Endocannabinoids are lipid mediators that exhibit analgesic, neuroprotective, and anti-inflammatory activities through cannabinoid receptors. The two most studied endocannabinoids are derivatives of arachidonic acid (AA) - i.e., 2-arachidonoylglycerol (2-AG) and arachidonoylethanolamide (AEA). AA is a substrate for the cyclooxygenase enzymes (COX-1 and COX-2), which carry out the committed step in prostaglandin (PG) biosynthesis. We discovered that 2-AG and AEA are oxygenated by COX-2 much more efficiently than by COX-1 and, like AA, are oxygenated to intermediates that are converted into glycerol ester and ethanolamide analogs of PGs (i.e., PG-Gs and PG-EAs). These analogs exert potent biological activities that are independent of classical PG receptors. Thus, endocannabinoids may be the substrates for a COX-2-selective signal transduction pathway. Oxygenation by the COX enzymes is inhibited by nonsteroidal anti-inflammatory drugs (NSAIDs), which contributes to their pharmacological activity. Very recently, we discovered that NSAIDs which are classified as weak, reversible inhibitors of AA oxygenation are potent, poorly reversible inhibitors of 2-AG and AEA oxygenation. This "substrate-selective" inhibition provides a mechanism by which endocannabinoid metabolism through COX-2 can be inhibited without any impact on AA metabolism. Particularly exciting is our discovery that (R)-enantiomers of arylpropionic acid NSAIDs (e.g., (R)-flurbiproten), which were previously thought to be inactive against COX enzymes, are efficient inhibitors of 2-AG oxygenation by COX-2 in vitro and in cultured dorsal root ganglion cells. This finding may explain the analgesic activity of (f?)-flurbiproten in humans and in animal models of neuropathic pain. The latter has been associated with elevation of endocannabinoid levels in the spinal cord. We propose to elucidate the molecular determinants of substrate-selective inhibition of COX-2 by (R)-NSAIDs using a combination of site-directed mutagenesis, structure-activity analysis, and X-ray crystallography. We will use this information to optimize the potency and selectivity of this class of agents and evaluate the most promising compounds in dorsal root ganglion cells and the chronic constriction model of neuropathic pain. We will also identify the enzyme(s) that hydrolyze PG-Gs to PGs, thereby limiting their half-lives and biological activities. This will provide new insights into NSAID action and tools and drug candidates focused on the COX-2-endocannabinoid metabolism and signaling pathway.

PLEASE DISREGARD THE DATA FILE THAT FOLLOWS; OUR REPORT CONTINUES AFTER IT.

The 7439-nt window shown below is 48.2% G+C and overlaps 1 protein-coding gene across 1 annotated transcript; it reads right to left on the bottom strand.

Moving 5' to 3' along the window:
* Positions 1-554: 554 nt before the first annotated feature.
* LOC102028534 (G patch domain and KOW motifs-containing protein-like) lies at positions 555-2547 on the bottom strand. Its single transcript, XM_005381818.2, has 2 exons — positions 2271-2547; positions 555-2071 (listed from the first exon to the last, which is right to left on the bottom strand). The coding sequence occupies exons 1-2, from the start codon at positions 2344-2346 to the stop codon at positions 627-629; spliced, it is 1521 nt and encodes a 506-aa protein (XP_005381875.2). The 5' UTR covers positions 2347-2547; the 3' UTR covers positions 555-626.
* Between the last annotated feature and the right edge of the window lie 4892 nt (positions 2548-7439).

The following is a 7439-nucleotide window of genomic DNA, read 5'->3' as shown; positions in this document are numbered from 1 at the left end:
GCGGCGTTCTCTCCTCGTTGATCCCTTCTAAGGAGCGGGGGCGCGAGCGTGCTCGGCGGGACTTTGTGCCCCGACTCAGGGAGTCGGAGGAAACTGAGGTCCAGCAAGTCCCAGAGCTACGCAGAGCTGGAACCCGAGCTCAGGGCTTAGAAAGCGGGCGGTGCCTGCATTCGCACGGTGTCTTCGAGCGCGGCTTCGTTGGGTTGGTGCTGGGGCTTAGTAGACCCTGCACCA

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The COX-2 pathway of endocannabinoid metabolism depletes nervous tissue of naturally occurring pain relievers and produces compounds that stimulate pain and neurotoxicity. We have discovered a mechanism to selectively turn off this pathway that could represent a new strategy for developing drugs against neuropathic pain. Our investigations will elucidate the basis for drug-target interactions and provide the foundation for new drug discovery directed against the COX-2-endocannabinoid pathway.

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Vanderbilt University Medical Center
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